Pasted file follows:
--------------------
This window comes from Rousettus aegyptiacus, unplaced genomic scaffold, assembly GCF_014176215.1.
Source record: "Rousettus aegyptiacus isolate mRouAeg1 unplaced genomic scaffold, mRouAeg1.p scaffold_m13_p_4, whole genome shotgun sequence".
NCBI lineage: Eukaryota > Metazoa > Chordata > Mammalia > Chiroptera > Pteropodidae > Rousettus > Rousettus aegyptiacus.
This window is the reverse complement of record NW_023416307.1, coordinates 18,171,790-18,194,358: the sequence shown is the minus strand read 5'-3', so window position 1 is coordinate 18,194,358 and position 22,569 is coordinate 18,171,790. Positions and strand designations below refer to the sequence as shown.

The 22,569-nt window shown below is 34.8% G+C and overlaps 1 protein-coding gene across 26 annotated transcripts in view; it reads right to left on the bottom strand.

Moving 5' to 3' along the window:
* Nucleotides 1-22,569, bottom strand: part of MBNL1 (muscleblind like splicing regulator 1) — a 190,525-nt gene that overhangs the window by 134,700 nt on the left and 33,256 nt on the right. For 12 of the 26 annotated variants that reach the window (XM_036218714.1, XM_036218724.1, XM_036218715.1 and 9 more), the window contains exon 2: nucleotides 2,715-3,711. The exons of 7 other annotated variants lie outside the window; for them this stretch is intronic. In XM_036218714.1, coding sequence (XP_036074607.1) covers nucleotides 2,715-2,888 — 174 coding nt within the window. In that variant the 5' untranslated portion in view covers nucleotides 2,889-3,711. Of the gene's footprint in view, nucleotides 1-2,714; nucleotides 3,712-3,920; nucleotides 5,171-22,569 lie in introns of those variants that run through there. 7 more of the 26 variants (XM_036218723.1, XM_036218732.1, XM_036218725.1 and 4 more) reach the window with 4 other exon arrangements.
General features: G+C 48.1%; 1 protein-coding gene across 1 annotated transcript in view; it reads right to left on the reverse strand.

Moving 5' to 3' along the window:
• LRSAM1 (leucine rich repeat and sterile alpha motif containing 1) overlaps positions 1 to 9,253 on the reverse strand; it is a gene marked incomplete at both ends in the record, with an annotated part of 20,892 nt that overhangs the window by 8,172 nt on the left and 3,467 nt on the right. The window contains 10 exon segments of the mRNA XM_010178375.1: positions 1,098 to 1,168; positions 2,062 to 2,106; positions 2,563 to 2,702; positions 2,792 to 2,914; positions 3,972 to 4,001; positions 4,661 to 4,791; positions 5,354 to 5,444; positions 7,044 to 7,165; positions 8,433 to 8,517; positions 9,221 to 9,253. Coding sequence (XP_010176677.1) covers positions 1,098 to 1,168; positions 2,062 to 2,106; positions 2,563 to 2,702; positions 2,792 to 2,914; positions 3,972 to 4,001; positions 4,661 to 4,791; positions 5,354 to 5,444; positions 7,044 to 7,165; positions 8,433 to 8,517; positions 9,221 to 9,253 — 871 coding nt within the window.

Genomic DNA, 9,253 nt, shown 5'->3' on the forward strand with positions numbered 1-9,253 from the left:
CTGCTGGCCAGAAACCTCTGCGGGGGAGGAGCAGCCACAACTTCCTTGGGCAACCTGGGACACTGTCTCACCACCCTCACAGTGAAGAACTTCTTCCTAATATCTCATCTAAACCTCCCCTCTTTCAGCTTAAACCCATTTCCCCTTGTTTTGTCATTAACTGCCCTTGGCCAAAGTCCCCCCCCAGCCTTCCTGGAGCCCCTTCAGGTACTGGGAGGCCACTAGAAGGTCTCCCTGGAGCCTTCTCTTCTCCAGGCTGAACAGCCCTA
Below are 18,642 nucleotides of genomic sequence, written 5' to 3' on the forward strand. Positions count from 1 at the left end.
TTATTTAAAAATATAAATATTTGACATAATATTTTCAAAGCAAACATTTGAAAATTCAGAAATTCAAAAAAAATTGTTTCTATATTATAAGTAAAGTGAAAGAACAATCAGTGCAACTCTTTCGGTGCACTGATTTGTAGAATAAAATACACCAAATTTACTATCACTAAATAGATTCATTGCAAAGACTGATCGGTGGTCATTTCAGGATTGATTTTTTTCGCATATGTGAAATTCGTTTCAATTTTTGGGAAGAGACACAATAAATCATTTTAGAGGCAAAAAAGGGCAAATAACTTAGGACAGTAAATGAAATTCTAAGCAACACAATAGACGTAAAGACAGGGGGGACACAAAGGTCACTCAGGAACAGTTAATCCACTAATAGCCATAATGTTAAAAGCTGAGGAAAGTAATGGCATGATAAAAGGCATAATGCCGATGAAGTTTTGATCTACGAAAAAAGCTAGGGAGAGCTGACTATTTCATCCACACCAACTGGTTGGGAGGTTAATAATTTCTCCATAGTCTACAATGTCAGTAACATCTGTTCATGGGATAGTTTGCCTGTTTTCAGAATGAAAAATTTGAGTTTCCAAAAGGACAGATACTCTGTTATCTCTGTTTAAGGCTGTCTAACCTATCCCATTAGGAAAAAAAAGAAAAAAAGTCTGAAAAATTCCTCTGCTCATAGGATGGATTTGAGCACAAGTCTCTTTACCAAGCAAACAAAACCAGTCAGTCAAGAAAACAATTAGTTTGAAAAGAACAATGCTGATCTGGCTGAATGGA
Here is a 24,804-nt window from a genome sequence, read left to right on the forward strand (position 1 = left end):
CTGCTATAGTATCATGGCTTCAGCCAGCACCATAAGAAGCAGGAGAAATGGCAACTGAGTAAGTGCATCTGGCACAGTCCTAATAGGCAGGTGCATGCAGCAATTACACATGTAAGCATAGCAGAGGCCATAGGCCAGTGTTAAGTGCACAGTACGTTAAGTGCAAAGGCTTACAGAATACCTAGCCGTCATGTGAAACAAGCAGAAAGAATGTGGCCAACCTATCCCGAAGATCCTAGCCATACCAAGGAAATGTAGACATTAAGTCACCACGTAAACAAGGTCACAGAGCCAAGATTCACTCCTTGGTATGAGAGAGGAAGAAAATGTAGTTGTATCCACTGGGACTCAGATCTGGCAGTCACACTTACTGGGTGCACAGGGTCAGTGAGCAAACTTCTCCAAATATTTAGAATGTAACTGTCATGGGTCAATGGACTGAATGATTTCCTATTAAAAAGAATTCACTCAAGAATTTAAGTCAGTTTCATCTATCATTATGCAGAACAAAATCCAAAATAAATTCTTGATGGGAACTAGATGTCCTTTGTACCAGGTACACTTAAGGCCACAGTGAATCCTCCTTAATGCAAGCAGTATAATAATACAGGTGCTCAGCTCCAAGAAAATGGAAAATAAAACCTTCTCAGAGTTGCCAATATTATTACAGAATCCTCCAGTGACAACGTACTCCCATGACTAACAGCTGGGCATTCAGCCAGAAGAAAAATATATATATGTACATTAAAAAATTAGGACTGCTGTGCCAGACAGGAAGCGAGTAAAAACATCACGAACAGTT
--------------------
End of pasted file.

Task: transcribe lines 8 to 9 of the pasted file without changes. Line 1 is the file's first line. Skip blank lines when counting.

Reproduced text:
General features: G+C 48.1%; 1 protein-coding gene across 1 annotated transcript in view; it reads right to left on the reverse strand.

Moving 5' to 3' along the window: